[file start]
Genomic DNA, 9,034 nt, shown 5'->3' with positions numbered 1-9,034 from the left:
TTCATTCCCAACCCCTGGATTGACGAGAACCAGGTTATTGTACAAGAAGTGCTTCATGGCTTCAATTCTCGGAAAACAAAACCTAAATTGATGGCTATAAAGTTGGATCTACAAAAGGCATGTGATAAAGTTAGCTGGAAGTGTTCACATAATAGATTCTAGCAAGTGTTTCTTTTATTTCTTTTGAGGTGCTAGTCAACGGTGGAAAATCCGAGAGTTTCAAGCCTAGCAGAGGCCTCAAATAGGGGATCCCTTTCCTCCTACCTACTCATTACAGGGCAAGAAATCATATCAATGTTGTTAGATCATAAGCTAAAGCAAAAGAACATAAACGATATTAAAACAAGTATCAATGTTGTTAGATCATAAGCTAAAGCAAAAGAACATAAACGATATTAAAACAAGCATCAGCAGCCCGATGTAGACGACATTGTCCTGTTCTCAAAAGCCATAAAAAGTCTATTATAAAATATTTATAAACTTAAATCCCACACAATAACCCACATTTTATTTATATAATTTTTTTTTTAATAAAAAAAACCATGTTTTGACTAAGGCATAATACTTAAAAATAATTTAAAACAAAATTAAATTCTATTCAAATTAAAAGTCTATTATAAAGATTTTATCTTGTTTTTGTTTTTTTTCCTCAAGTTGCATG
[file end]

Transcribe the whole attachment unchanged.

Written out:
Genomic DNA, 9,034 nt, shown 5'->3' with positions numbered 1-9,034 from the left:
TTCATTCCCAACCCCTGGATTGACGAGAACCAGGTTATTGTACAAGAAGTGCTTCATGGCTTCAATTCTCGGAAAACAAAACCTAAATTGATGGCTATAAAGTTGGATCTACAAAAGGCATGTGATAAAGTTAGCTGGAAGTGTTCACATAATAGATTCTAGCAAGTGTTTCTTTTATTTCTTTTGAGGTGCTAGTCAACGGTGGAAAATCCGAGAGTTTCAAGCCTAGCAGAGGCCTCAAATAGGGGATCCCTTTCCTCCTACCTACTCATTACAGGGCAAGAAATCATATCAATGTTGTTAGATCATAAGCTAAAGCAAAAGAACATAAACGATATTAAAACAAGTATCAATGTTGTTAGATCATAAGCTAAAGCAAAAGAACATAAACGATATTAAAACAAGCATCAGCAGCCCGATGTAGACGACATTGTCCTGTTCTCAAAAGCCATAAAAAGTCTATTATAAAATATTTATAAACTTAAATCCCACACAATAACCCACATTTTATTTATATAATTTTTTTTTTAATAAAAAAAACCATGTTTTGACTAAGGCATAATACTTAAAAATAATTTAAAACAAAATTAAATTCTATTCAAATTAAAAGTCTATTATAAAGATTTTATCTTGTTTTTGTTTTTTTTCCTCAAGTTGCATG